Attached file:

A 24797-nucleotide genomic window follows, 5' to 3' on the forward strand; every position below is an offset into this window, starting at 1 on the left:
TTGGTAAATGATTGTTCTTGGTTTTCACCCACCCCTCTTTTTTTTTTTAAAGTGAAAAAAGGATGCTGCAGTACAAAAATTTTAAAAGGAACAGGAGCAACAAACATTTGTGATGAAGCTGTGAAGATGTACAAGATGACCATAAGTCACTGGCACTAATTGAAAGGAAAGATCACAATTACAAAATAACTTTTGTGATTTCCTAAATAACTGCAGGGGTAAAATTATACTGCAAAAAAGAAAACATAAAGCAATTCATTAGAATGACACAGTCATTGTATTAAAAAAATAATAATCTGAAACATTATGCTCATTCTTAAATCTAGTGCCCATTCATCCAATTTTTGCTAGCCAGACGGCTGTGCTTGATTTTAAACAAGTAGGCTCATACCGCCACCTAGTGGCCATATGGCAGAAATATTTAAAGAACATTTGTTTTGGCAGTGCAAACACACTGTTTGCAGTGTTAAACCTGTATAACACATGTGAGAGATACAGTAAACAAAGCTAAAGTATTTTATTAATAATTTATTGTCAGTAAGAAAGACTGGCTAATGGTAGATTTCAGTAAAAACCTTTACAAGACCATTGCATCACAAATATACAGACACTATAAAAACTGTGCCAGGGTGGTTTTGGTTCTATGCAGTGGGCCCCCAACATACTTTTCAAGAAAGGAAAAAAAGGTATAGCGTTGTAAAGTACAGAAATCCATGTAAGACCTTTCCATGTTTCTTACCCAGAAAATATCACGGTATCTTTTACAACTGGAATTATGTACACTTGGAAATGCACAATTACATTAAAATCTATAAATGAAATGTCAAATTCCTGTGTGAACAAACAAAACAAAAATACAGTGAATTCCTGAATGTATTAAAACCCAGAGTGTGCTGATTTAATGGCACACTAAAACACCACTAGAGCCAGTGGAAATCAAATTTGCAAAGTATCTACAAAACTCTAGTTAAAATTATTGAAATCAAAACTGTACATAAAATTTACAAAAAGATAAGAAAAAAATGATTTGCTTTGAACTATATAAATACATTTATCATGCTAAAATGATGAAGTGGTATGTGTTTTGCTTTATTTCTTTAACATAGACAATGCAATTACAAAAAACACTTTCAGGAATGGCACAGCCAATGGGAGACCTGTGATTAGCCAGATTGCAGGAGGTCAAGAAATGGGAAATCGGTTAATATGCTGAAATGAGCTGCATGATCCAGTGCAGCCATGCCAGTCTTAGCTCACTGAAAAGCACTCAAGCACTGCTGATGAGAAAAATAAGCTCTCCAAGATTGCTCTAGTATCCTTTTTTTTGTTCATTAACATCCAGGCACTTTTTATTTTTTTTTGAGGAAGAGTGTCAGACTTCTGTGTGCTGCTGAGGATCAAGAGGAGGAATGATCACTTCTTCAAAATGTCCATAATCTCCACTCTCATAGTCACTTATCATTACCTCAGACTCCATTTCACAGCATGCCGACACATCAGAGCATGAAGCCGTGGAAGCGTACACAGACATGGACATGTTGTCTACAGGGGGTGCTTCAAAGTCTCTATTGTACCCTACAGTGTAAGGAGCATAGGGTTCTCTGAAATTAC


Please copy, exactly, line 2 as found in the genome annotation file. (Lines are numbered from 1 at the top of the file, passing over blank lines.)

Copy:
TTGGTAAATGATTGTTCTTGGTTTTCACCCACCCCTCTTTTTTTTTTTAAAGTGAAAAAAGGATGCTGCAGTACAAAAATTTTAAAAGGAACAGGAGCAACAAACATTTGTGATGAAGCTGTGAAGATGTACAAGATGACCATAAGTCACTGGCACTAATTGAAAGGAAAGATCACAATTACAAAATAACTTTTGTGATTTCCTAAATAACTGCAGGGGTAAAATTATACTGCAAAAAAGAAAACATAAAGCAATTCATTAGAATGACACAGTCATTGTATTAAAAAAATAATAATCTGAAACATTATGCTCATTCTTAAATCTAGTGCCCATTCATCCAATTTTTGCTAGCCAGACGGCTGTGCTTGATTTTAAACAAGTAGGCTCATACCGCCACCTAGTGGCCATATGGCAGAAATATTTAAAGAACATTTGTTTTGGCAGTGCAAACACACTGTTTGCAGTGTTAAACCTGTATAACACATGTGAGAGATACAGTAAACAAAGCTAAAGTATTTTATTAATAATTTATTGTCAGTAAGAAAGACTGGCTAATGGTAGATTTCAGTAAAAACCTTTACAAGACCATTGCATCACAAATATACAGACACTATAAAAACTGTGCCAGGGTGGTTTTGGTTCTATGCAGTGGGCCCCCAACATACTTTTCAAGAAAGGAAAAAAAGGTATAGCGTTGTAAAGTACAGAAATCCATGTAAGACCTTTCCATGTTTCTTACCCAGAAAATATCACGGTATCTTTTACAACTGGAATTATGTACACTTGGAAATGCACAATTACATTAAAATCTATAAATGAAATGTCAAATTCCTGTGTGAACAAACAAAACAAAAATACAGTGAATTCCTGAATGTATTAAAACCCAGAGTGTGCTGATTTAATGGCACACTAAAACACCACTAGAGCCAGTGGAAATCAAATTTGCAAAGTATCTACAAAACTCTAGTTAAAATTATTGAAATCAAAACTGTACATAAAATTTACAAAAAGATAAGAAAAAAATGATTTGCTTTGAACTATATAAATACATTTATCATGCTAAAATGATGAAGTGGTATGTGTTTTGCTTTATTTCTTTAACATAGACAATGCAATTACAAAAAACACTTTCAGGAATGGCACAGCCAATGGGAGACCTGTGATTAGCCAGATTGCAGGAGGTCAAGAAATGGGAAATCGGTTAATATGCTGAAATGAGCTGCATGATCCAGTGCAGCCATGCCAGTCTTAGCTCACTGAAAAGCACTCAAGCACTGCTGATGAGAAAAATAAGCTCTCCAAGATTGCTCTAGTATCCTTTTTTTTGTTCATTAACATCCAGGCACTTTTTATTTTTTTTTGAGGAAGAGTGTCAGACTTCTGTGTGCTGCTGAGGATCAAGAGGAGGAATGATCACTTCTTCAAAATGTCCATAATCTCCACTCTCATAGTCACTTATCATTACCTCAGACTCCATTTCACAGCATGCCGACACATCAGAGCATGAAGCCGTGGAAGCGTACACAGACATGGACATGTTGTCTACAGGGGGTGCTTCAAAGTCTCTATTGTACCCTACAGTGTAAGGAGCATAGGGTTCTCTGAAATTAC